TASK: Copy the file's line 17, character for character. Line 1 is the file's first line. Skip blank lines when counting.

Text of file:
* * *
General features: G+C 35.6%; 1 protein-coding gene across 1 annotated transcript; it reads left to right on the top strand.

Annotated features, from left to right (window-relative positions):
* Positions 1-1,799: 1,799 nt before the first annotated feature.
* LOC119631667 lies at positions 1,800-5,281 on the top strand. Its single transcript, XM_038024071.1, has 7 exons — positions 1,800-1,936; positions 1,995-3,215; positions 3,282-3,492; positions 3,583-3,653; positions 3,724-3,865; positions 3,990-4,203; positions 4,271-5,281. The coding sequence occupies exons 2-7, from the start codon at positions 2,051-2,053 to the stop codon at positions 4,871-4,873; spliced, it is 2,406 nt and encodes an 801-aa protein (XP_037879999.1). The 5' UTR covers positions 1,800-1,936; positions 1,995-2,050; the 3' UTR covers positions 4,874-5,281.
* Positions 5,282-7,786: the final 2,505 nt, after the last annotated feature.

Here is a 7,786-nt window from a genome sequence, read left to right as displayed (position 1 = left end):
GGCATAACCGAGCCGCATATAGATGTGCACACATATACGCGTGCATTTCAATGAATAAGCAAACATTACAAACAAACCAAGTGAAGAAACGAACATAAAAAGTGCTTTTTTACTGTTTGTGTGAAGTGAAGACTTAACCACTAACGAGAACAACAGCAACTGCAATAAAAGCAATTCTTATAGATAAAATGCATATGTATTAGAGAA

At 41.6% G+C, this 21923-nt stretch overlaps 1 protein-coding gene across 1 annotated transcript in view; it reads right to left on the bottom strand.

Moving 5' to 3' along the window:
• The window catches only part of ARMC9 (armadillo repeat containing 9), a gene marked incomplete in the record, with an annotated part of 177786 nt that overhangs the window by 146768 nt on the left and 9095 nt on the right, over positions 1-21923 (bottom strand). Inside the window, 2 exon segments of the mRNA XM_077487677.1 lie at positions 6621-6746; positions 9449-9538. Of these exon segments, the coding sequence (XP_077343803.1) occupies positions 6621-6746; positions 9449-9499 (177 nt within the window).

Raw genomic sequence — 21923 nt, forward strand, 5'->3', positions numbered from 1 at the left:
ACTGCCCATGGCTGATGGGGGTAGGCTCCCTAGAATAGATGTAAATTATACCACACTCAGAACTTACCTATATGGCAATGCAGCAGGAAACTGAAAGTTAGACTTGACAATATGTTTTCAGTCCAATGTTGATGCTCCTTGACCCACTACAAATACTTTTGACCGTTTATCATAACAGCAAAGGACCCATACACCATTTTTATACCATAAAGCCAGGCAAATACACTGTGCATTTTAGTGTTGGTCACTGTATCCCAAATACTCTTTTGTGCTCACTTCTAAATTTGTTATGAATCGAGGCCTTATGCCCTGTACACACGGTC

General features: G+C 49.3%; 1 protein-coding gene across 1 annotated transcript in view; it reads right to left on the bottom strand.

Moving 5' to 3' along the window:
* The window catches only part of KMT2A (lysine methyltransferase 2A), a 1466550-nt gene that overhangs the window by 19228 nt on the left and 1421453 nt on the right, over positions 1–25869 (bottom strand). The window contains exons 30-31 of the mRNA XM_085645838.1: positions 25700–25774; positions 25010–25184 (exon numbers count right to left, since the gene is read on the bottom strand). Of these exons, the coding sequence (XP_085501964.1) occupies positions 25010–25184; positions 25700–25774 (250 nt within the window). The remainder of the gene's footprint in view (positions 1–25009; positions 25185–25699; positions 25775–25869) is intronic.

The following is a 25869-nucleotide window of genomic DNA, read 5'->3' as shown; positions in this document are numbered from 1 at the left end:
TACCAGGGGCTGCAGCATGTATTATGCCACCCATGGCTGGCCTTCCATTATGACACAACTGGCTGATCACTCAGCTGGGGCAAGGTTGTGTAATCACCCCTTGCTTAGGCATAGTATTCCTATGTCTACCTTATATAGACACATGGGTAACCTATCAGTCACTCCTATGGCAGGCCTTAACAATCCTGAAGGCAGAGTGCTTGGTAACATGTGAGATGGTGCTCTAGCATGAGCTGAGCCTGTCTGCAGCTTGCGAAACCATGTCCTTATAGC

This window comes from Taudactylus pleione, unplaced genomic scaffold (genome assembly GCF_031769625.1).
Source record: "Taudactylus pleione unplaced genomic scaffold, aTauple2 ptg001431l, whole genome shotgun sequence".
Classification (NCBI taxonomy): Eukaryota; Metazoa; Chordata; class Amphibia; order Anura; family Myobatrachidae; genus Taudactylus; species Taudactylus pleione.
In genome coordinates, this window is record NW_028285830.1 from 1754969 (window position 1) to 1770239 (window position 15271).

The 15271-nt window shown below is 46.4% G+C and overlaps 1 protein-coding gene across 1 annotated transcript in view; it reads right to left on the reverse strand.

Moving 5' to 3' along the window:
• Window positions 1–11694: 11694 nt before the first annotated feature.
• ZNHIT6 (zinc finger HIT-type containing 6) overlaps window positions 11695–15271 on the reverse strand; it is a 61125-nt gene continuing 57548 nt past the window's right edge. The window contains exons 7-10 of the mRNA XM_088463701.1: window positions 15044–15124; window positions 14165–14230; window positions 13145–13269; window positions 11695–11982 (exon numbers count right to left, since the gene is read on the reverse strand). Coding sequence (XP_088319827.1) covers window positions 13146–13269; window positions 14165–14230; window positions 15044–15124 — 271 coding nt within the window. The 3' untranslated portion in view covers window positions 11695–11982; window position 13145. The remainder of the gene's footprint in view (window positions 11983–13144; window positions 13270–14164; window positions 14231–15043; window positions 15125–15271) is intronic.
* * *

TACCAGGGGCTGCAGCATGTATTATGCCACCCATGGCTGGCCTTCCATTATGACACAACTGGCTGATCACTCAGCTGGGGCAAGGTTGTGTAATCACCCCTTGCTTAGGCATAGTATTCCTATGTCTACCTTATATAGACACATGGGTAACCTATCAGTCACTCCTATGGCAGGCCTTAACAATCCTGAAGGCAGAGTGCTTGGTAACATGTGAGATGGTGCTCTAGCATGAGCTGAGCCTGTCTGCAGCTTGCGAAACCATGTCCTTATAGC